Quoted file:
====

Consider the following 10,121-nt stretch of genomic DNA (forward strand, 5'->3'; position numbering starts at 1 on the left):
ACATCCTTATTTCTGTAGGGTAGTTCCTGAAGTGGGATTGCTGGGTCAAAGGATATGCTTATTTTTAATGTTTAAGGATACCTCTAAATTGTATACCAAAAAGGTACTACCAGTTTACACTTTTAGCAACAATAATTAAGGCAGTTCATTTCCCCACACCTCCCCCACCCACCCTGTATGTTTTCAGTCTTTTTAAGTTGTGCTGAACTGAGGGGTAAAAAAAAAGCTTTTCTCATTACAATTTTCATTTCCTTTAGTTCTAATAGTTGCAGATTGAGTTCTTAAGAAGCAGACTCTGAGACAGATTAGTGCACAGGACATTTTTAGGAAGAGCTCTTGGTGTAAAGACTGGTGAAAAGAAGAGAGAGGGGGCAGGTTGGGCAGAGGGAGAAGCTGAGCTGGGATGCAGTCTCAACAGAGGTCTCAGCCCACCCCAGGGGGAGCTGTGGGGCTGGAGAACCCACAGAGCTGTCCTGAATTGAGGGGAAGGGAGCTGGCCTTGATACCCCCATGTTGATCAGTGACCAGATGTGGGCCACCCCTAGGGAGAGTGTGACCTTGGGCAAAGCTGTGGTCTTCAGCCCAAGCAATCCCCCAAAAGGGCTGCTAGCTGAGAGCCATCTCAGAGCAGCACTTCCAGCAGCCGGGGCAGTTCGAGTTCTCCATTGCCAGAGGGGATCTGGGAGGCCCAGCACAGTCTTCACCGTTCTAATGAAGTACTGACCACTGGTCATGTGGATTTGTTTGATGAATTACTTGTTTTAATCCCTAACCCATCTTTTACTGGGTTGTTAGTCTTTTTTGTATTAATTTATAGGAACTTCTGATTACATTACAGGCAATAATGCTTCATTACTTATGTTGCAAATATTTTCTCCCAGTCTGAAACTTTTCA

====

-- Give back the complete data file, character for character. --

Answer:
Consider the following 10,121-nt stretch of genomic DNA (forward strand, 5'->3'; position numbering starts at 1 on the left):
ACATCCTTATTTCTGTAGGGTAGTTCCTGAAGTGGGATTGCTGGGTCAAAGGATATGCTTATTTTTAATGTTTAAGGATACCTCTAAATTGTATACCAAAAAGGTACTACCAGTTTACACTTTTAGCAACAATAATTAAGGCAGTTCATTTCCCCACACCTCCCCCACCCACCCTGTATGTTTTCAGTCTTTTTAAGTTGTGCTGAACTGAGGGGTAAAAAAAAAGCTTTTCTCATTACAATTTTCATTTCCTTTAGTTCTAATAGTTGCAGATTGAGTTCTTAAGAAGCAGACTCTGAGACAGATTAGTGCACAGGACATTTTTAGGAAGAGCTCTTGGTGTAAAGACTGGTGAAAAGAAGAGAGAGGGGGCAGGTTGGGCAGAGGGAGAAGCTGAGCTGGGATGCAGTCTCAACAGAGGTCTCAGCCCACCCCAGGGGGAGCTGTGGGGCTGGAGAACCCACAGAGCTGTCCTGAATTGAGGGGAAGGGAGCTGGCCTTGATACCCCCATGTTGATCAGTGACCAGATGTGGGCCACCCCTAGGGAGAGTGTGACCTTGGGCAAAGCTGTGGTCTTCAGCCCAAGCAATCCCCCAAAAGGGCTGCTAGCTGAGAGCCATCTCAGAGCAGCACTTCCAGCAGCCGGGGCAGTTCGAGTTCTCCATTGCCAGAGGGGATCTGGGAGGCCCAGCACAGTCTTCACCGTTCTAATGAAGTACTGACCACTGGTCATGTGGATTTGTTTGATGAATTACTTGTTTTAATCCCTAACCCATCTTTTACTGGGTTGTTAGTCTTTTTTGTATTAATTTATAGGAACTTCTGATTACATTACAGGCAATAATGCTTCATTACTTATGTTGCAAATATTTTCTCCCAGTCTGAAACTTTTCA